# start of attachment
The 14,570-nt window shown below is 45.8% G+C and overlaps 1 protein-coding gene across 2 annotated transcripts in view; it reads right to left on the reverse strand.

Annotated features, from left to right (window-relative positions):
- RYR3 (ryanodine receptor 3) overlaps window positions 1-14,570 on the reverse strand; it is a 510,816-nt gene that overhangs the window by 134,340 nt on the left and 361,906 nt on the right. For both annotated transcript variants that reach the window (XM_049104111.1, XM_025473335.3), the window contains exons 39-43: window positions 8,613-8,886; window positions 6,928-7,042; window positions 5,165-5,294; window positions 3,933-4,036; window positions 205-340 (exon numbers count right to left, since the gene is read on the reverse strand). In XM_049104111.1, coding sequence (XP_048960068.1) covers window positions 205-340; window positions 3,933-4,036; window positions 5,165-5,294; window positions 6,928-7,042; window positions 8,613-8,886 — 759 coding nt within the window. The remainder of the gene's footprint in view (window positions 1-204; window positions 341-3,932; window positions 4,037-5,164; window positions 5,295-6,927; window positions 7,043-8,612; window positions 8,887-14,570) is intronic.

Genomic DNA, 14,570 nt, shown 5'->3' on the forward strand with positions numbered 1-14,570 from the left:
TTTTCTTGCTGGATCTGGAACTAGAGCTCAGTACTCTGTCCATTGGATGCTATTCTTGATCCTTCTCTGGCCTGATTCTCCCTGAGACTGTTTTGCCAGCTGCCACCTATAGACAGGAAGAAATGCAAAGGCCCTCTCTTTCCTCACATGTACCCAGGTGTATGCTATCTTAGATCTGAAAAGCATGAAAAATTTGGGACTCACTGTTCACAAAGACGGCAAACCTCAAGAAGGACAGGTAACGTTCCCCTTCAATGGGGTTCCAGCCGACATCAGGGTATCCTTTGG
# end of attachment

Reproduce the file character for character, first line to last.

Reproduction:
The 14,570-nt window shown below is 45.8% G+C and overlaps 1 protein-coding gene across 2 annotated transcripts in view; it reads right to left on the reverse strand.

Annotated features, from left to right (window-relative positions):
- RYR3 (ryanodine receptor 3) overlaps window positions 1-14,570 on the reverse strand; it is a 510,816-nt gene that overhangs the window by 134,340 nt on the left and 361,906 nt on the right. For both annotated transcript variants that reach the window (XM_049104111.1, XM_025473335.3), the window contains exons 39-43: window positions 8,613-8,886; window positions 6,928-7,042; window positions 5,165-5,294; window positions 3,933-4,036; window positions 205-340 (exon numbers count right to left, since the gene is read on the reverse strand). In XM_049104111.1, coding sequence (XP_048960068.1) covers window positions 205-340; window positions 3,933-4,036; window positions 5,165-5,294; window positions 6,928-7,042; window positions 8,613-8,886 — 759 coding nt within the window. The remainder of the gene's footprint in view (window positions 1-204; window positions 341-3,932; window positions 4,037-5,164; window positions 5,295-6,927; window positions 7,043-8,612; window positions 8,887-14,570) is intronic.

Genomic DNA, 14,570 nt, shown 5'->3' on the forward strand with positions numbered 1-14,570 from the left:
TTTTCTTGCTGGATCTGGAACTAGAGCTCAGTACTCTGTCCATTGGATGCTATTCTTGATCCTTCTCTGGCCTGATTCTCCCTGAGACTGTTTTGCCAGCTGCCACCTATAGACAGGAAGAAATGCAAAGGCCCTCTCTTTCCTCACATGTACCCAGGTGTATGCTATCTTAGATCTGAAAAGCATGAAAAATTTGGGACTCACTGTTCACAAAGACGGCAAACCTCAAGAAGGACAGGTAACGTTCCCCTTCAATGGGGTTCCAGCCGACATCAGGGTATCCTTTGG